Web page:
FREQUENTLY ASKED QUESTIONS

 

 


 ABOUT THE PRINTS


 

What is giclee printing?

Giclee printing is a fine art digital print created on modern inkjet printers. It comes from the French word gicleur, which means “nozzle” (the verb form gicler means “to squirt, spurt, or spray”). The giclee print on canvas is a superior way to showcase and preserve your artwork. Click here to learn more.

What types of print media do you offer?

We currently offer two types of print medium:

1. Fine Art Paper (Optica One – 100% Cotton Fiber)

2. Giclee on Canvas (Chromata White Canvas)

In addition, every IIP fine art print is produced with the finest materials and inks in the fine art industry.  Our print media are certified by the Breathing Color Laboratories for archival quality standards.  Breathing Color is a third party laboratory who test our fine art products to ensure they meet and exceed the standards set forth by Fine Art Trade Guild (FATG) for pH and lightfastness.

Who produces the prints for Island Images Photography?

Island Images Photography outsources all printing services to Chromaco Inc., a local fine art printing company located in downtown Honolulu. All images are printed from our archive of full resolution files. Note that all posted images are reduced to 72 dpi for internet use.

Besides being the leading fine art provider in Hawaii, Chromaco Inc. also sets a solid example for environmental stewardship through its partnership with the EPA WasteWise program to reduce waste, recycle and reduce their impact.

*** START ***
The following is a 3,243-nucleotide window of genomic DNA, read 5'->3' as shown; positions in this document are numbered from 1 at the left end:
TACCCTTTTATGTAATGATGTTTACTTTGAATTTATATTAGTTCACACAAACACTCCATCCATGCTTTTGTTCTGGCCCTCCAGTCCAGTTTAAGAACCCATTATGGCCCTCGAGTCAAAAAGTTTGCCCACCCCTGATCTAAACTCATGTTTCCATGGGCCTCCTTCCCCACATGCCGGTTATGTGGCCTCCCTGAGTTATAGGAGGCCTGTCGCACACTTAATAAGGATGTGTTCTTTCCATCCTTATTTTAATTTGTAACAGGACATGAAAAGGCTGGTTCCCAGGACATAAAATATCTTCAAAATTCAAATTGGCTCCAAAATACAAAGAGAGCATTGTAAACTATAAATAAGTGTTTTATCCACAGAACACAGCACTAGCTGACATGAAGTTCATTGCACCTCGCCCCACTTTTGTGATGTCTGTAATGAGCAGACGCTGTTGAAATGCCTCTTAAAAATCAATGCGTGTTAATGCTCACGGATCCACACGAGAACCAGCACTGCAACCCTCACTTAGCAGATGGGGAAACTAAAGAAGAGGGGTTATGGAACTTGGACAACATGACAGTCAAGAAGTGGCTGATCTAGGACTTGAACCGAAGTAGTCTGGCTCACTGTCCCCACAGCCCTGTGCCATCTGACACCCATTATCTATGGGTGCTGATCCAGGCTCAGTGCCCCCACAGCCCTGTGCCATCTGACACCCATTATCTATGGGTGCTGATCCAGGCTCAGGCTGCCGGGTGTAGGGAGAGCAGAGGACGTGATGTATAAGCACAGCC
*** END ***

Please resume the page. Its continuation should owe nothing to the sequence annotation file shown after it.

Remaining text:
More information can be attained at www.chromaco.com.

 

 


DELIVERY


 

How long will it take to receive my print?

Every Island Images Photography order is fulfilled on a custom basis and will therefore take up to 10 – 14 business days to arrive. Deliveries outside the US can take considerably longer. You will receive a confirmation email when your order has been dispatched.

 

 


OTHER FAQs


 

What is free-diving?

Free Diving is a form of recreational diving that requires the diver to swim below the water’s surface on a single breath of air. This skill requires extensive physical and mental conditioning. Champion free divers train for years to reach the pinnacle of their sport. The current world record for Constant Weight Apnea (CWT) or “free diving vertically with fins” is 126 meters (413 feet) by Alexey Molchanov. His world record dive occurred on November 20, 2012 at Dean’s Blue Hole, Long Island Bahamas.

Will you tell me more about “1% for the Planet”?

1% for the Planet is a growing global movement of more than 1000 companies that donate 1% of their sales to a network of more than 3000 approved environmental organizations worldwide.  More information is available at www.onepercentfortheplanet.org